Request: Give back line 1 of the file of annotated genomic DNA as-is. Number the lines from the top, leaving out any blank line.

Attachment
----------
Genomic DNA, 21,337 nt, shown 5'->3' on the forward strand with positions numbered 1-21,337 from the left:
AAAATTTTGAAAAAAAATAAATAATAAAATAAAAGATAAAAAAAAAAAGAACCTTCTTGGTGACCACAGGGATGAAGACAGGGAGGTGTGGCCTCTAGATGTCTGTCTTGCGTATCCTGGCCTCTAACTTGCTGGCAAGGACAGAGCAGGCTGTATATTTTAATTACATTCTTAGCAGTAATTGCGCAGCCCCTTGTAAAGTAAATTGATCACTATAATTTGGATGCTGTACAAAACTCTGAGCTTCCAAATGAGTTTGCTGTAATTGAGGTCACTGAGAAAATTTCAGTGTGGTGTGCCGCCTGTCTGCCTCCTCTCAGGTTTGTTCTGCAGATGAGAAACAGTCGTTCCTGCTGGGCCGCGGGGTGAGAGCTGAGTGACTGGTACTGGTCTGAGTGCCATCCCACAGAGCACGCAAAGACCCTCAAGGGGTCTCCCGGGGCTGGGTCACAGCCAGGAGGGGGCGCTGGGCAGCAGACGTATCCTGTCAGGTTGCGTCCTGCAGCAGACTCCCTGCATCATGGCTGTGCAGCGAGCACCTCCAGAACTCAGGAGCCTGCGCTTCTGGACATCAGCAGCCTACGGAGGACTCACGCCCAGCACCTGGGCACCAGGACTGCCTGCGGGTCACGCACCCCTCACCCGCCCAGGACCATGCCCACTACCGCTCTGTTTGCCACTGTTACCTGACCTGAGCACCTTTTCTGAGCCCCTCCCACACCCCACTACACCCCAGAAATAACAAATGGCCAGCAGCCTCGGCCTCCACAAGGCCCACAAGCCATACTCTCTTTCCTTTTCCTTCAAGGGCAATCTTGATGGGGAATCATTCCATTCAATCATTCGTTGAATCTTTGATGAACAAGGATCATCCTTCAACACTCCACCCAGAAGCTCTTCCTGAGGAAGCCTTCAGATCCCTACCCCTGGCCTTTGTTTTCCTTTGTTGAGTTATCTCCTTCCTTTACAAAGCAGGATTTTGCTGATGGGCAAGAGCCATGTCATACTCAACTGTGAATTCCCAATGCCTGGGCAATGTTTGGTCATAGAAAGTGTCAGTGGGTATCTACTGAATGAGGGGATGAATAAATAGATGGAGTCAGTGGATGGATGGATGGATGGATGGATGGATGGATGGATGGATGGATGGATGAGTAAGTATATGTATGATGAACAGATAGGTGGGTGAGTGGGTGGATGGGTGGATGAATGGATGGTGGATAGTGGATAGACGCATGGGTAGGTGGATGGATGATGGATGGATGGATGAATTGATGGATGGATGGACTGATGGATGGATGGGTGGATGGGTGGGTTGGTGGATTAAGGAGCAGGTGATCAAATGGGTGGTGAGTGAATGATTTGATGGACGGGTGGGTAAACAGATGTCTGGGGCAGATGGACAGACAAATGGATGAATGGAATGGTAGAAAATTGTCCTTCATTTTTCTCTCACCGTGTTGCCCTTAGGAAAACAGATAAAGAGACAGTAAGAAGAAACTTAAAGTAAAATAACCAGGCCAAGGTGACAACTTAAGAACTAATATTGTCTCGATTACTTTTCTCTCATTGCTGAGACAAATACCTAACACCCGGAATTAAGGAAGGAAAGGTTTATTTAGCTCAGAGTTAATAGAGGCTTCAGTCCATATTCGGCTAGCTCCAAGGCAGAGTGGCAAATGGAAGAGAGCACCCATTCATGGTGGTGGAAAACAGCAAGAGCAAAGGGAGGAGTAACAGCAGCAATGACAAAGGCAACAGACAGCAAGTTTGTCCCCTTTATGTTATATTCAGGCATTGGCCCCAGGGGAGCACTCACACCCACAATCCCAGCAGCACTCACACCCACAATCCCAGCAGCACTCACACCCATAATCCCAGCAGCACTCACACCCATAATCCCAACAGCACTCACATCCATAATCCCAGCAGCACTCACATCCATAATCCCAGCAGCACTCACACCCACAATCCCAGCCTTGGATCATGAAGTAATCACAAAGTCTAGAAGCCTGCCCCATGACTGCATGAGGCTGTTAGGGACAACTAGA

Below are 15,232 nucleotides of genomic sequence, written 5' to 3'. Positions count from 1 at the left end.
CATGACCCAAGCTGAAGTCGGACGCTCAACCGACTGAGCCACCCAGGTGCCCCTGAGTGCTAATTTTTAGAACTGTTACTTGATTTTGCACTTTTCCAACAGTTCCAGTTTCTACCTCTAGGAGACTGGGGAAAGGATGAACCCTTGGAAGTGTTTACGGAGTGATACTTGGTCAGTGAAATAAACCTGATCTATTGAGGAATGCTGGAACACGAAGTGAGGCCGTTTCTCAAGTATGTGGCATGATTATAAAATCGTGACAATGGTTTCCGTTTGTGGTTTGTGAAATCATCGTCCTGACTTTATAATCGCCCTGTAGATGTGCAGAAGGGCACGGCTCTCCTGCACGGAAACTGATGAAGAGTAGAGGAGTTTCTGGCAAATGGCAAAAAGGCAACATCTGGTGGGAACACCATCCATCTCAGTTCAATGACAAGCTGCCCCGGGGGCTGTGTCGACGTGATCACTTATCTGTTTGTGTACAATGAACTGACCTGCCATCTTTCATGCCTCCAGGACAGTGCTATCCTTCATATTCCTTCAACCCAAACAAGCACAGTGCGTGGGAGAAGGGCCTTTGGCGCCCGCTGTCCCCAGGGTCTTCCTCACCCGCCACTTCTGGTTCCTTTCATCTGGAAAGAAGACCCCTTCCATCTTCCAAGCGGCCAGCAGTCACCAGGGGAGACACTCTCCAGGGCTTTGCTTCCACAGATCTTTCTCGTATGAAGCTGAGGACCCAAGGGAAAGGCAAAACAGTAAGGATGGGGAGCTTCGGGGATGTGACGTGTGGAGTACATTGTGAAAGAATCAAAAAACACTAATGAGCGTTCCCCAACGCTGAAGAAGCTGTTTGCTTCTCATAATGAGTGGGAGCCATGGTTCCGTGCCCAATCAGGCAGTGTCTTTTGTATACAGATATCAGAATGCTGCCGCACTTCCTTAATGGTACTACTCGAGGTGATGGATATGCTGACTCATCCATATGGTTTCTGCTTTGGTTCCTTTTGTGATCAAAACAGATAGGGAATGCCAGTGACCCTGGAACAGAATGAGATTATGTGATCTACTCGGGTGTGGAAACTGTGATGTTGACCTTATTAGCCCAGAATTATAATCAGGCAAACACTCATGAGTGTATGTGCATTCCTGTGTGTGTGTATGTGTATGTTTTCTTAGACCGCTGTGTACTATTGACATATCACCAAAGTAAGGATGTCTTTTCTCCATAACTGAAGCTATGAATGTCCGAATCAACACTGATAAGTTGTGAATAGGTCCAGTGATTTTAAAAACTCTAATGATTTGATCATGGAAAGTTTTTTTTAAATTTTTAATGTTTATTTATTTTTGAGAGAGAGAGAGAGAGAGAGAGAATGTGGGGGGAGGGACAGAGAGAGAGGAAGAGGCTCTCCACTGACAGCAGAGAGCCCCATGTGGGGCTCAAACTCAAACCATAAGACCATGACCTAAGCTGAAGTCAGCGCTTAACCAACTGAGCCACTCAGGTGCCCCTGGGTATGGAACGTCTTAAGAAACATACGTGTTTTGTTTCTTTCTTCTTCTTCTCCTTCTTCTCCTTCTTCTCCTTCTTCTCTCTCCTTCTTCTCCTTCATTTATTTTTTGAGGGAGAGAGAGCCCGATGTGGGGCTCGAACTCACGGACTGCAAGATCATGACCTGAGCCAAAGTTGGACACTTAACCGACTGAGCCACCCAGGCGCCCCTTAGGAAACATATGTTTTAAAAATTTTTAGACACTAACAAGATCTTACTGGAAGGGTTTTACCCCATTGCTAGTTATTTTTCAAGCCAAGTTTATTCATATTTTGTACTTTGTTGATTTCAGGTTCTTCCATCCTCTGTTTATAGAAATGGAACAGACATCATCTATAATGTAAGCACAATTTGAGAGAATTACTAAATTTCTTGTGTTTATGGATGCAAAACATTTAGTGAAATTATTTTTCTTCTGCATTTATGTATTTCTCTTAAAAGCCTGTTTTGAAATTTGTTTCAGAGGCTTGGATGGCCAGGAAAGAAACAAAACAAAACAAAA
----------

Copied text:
Genomic DNA, 21,337 nt, shown 5'->3' on the forward strand with positions numbered 1-21,337 from the left: